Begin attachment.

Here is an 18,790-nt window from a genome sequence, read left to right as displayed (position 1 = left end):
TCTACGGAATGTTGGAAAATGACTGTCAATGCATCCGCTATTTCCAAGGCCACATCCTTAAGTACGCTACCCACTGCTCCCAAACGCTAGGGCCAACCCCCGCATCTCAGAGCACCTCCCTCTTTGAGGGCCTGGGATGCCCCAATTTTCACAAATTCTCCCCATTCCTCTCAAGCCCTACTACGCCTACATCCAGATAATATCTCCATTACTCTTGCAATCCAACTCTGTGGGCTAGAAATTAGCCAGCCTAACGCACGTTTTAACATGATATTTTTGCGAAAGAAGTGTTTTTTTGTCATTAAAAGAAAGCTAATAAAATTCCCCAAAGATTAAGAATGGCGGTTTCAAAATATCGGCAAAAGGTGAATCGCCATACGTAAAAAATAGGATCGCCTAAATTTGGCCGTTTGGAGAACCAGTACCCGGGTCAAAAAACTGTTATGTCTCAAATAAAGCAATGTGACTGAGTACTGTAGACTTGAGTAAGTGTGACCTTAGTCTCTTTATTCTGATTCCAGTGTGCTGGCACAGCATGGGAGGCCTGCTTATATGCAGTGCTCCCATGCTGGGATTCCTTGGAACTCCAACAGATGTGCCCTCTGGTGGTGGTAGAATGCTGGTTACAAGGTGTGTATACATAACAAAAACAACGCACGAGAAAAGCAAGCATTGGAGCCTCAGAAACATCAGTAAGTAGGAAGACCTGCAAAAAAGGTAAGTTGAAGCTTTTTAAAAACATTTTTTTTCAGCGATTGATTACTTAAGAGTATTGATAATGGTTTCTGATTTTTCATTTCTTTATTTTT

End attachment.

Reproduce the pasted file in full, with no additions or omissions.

Here is an 18,790-nt window from a genome sequence, read left to right as displayed (position 1 = left end):
TCTACGGAATGTTGGAAAATGACTGTCAATGCATCCGCTATTTCCAAGGCCACATCCTTAAGTACGCTACCCACTGCTCCCAAACGCTAGGGCCAACCCCCGCATCTCAGAGCACCTCCCTCTTTGAGGGCCTGGGATGCCCCAATTTTCACAAATTCTCCCCATTCCTCTCAAGCCCTACTACGCCTACATCCAGATAATATCTCCATTACTCTTGCAATCCAACTCTGTGGGCTAGAAATTAGCCAGCCTAACGCACGTTTTAACATGATATTTTTGCGAAAGAAGTGTTTTTTTGTCATTAAAAGAAAGCTAATAAAATTCCCCAAAGATTAAGAATGGCGGTTTCAAAATATCGGCAAAAGGTGAATCGCCATACGTAAAAAATAGGATCGCCTAAATTTGGCCGTTTGGAGAACCAGTACCCGGGTCAAAAAACTGTTATGTCTCAAATAAAGCAATGTGACTGAGTACTGTAGACTTGAGTAAGTGTGACCTTAGTCTCTTTATTCTGATTCCAGTGTGCTGGCACAGCATGGGAGGCCTGCTTATATGCAGTGCTCCCATGCTGGGATTCCTTGGAACTCCAACAGATGTGCCCTCTGGTGGTGGTAGAATGCTGGTTACAAGGTGTGTATACATAACAAAAACAACGCACGAGAAAAGCAAGCATTGGAGCCTCAGAAACATCAGTAAGTAGGAAGACCTGCAAAAAAGGTAAGTTGAAGCTTTTTAAAAACATTTTTTTTCAGCGATTGATTACTTAAGAGTATTGATAATGGTTTCTGATTTTTCATTTCTTTATTTTT